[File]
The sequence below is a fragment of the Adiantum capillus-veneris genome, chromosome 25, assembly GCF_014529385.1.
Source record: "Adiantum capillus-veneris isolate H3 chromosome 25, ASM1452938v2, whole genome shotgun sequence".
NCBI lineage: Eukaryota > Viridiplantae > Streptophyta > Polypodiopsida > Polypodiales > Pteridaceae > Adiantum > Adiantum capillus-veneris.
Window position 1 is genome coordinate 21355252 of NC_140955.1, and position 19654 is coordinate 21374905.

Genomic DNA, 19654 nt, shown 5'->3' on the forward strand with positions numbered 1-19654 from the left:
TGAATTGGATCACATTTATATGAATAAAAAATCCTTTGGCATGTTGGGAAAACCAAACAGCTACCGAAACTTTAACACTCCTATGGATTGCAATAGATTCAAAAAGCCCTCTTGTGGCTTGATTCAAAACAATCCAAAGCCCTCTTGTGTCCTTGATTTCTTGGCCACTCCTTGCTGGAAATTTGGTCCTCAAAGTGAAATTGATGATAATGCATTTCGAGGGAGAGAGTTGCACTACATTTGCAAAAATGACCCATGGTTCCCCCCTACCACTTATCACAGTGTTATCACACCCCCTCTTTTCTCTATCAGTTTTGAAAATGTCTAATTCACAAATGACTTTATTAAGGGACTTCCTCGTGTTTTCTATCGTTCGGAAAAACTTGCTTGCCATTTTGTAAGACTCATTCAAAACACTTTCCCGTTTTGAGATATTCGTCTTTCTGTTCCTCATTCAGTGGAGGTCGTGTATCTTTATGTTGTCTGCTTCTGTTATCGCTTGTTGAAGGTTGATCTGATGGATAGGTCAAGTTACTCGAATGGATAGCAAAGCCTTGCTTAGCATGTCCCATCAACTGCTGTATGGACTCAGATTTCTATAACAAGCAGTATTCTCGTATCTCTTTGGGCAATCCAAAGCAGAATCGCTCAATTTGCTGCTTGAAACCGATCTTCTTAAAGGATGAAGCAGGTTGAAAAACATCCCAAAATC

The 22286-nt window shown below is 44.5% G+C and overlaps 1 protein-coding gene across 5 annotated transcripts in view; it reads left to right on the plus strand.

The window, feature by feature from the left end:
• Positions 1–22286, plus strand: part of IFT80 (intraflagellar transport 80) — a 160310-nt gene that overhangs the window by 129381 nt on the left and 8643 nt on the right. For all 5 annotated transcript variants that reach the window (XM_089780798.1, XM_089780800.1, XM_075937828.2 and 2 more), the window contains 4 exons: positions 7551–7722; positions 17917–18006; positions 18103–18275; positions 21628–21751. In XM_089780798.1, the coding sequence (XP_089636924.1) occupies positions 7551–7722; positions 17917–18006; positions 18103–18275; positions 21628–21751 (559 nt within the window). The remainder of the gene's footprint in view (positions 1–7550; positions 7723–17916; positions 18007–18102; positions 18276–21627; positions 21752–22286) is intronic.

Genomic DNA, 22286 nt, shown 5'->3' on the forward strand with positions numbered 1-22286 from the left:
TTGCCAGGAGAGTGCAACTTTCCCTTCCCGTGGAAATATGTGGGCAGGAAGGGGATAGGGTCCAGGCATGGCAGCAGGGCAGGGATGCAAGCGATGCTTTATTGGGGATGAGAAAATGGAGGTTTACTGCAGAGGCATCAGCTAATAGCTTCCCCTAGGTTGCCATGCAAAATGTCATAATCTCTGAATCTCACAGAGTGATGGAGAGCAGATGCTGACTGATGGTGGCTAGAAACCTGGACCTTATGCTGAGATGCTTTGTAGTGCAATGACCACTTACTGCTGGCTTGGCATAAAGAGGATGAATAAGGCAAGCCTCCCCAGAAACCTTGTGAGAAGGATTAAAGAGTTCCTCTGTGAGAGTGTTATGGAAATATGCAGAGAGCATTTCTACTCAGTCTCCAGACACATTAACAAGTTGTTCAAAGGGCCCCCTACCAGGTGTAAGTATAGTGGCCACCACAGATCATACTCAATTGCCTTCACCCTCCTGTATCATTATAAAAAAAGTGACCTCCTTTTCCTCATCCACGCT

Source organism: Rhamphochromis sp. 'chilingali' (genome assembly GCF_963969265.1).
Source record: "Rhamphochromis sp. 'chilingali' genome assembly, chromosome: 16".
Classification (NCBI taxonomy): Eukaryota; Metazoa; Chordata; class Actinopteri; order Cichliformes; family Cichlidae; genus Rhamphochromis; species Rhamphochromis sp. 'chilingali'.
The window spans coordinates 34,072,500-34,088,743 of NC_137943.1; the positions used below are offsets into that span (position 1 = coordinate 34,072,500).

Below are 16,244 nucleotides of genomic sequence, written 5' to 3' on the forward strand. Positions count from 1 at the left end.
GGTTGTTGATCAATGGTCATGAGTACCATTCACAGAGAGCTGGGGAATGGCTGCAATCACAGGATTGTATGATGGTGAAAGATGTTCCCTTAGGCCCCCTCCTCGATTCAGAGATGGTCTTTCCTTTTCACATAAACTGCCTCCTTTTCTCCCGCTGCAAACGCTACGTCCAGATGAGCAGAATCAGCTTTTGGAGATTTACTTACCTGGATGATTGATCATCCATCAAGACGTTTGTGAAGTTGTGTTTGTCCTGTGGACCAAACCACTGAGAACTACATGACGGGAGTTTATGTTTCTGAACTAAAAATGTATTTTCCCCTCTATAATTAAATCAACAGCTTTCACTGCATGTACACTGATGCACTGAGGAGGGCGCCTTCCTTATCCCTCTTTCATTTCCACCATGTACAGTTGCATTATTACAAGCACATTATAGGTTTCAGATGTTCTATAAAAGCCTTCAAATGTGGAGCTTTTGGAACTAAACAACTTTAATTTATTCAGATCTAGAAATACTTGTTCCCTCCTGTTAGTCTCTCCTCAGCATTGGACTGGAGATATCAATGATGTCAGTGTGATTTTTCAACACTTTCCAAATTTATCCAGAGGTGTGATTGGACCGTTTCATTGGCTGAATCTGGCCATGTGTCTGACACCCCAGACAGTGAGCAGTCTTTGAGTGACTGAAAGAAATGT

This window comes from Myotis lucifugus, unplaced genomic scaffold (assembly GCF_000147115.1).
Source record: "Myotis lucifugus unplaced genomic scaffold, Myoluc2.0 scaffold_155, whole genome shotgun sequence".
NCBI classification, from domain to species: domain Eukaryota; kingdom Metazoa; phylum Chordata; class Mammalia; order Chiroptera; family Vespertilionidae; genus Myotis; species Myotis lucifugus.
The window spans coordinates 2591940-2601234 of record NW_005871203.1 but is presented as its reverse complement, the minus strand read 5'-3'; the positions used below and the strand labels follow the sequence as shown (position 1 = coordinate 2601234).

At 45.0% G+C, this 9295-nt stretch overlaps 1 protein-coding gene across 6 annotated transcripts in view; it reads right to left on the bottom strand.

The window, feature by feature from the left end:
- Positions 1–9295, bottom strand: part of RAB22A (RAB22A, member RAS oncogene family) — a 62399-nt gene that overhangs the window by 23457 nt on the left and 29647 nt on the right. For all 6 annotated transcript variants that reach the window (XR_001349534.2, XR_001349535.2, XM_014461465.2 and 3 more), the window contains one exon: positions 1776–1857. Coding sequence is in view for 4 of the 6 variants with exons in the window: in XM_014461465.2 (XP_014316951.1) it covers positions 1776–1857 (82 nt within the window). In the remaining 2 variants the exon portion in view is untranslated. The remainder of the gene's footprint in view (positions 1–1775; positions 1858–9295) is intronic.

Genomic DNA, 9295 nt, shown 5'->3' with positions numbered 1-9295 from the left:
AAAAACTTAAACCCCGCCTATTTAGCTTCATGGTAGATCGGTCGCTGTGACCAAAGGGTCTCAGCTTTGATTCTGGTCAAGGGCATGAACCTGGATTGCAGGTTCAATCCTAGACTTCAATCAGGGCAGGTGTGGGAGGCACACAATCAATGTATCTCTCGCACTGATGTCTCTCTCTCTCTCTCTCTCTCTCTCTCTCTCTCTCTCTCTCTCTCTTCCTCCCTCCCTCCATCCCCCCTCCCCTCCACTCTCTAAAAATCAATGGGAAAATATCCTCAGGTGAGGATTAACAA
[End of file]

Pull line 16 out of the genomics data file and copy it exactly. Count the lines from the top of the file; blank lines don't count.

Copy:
Below are 16,244 nucleotides of genomic sequence, written 5' to 3' on the forward strand. Positions count from 1 at the left end.